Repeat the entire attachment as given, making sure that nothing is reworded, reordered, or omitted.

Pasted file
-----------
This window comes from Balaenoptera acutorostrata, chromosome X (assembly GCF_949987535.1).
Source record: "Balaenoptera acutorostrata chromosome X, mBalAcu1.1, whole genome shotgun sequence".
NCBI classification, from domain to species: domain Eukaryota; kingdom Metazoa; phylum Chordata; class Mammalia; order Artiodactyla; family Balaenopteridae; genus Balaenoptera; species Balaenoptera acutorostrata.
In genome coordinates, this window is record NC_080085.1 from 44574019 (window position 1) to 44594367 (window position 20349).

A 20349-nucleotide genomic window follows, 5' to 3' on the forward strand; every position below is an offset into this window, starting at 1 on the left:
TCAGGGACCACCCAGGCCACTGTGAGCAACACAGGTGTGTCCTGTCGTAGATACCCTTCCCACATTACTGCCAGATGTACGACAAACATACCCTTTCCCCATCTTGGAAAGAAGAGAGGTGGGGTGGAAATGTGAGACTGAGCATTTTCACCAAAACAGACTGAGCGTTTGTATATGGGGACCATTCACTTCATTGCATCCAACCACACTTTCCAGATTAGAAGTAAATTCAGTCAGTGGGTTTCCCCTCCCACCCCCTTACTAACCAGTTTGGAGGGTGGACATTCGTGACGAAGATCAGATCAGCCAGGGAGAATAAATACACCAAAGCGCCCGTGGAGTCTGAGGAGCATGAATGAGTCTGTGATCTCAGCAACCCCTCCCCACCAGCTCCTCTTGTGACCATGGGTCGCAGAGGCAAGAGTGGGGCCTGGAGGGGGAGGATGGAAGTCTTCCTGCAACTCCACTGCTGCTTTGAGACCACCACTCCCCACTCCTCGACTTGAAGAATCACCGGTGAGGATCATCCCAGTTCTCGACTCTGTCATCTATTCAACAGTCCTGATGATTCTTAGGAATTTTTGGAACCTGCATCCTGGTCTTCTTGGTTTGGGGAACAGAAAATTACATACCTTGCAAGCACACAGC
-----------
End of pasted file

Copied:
This window comes from Balaenoptera acutorostrata, chromosome X (assembly GCF_949987535.1).
Source record: "Balaenoptera acutorostrata chromosome X, mBalAcu1.1, whole genome shotgun sequence".
NCBI classification, from domain to species: domain Eukaryota; kingdom Metazoa; phylum Chordata; class Mammalia; order Artiodactyla; family Balaenopteridae; genus Balaenoptera; species Balaenoptera acutorostrata.
In genome coordinates, this window is record NC_080085.1 from 44574019 (window position 1) to 44594367 (window position 20349).

A 20349-nucleotide genomic window follows, 5' to 3' on the forward strand; every position below is an offset into this window, starting at 1 on the left:
TCAGGGACCACCCAGGCCACTGTGAGCAACACAGGTGTGTCCTGTCGTAGATACCCTTCCCACATTACTGCCAGATGTACGACAAACATACCCTTTCCCCATCTTGGAAAGAAGAGAGGTGGGGTGGAAATGTGAGACTGAGCATTTTCACCAAAACAGACTGAGCGTTTGTATATGGGGACCATTCACTTCATTGCATCCAACCACACTTTCCAGATTAGAAGTAAATTCAGTCAGTGGGTTTCCCCTCCCACCCCCTTACTAACCAGTTTGGAGGGTGGACATTCGTGACGAAGATCAGATCAGCCAGGGAGAATAAATACACCAAAGCGCCCGTGGAGTCTGAGGAGCATGAATGAGTCTGTGATCTCAGCAACCCCTCCCCACCAGCTCCTCTTGTGACCATGGGTCGCAGAGGCAAGAGTGGGGCCTGGAGGGGGAGGATGGAAGTCTTCCTGCAACTCCACTGCTGCTTTGAGACCACCACTCCCCACTCCTCGACTTGAAGAATCACCGGTGAGGATCATCCCAGTTCTCGACTCTGTCATCTATTCAACAGTCCTGATGATTCTTAGGAATTTTTGGAACCTGCATCCTGGTCTTCTTGGTTTGGGGAACAGAAAATTACATACCTTGCAAGCACACAGC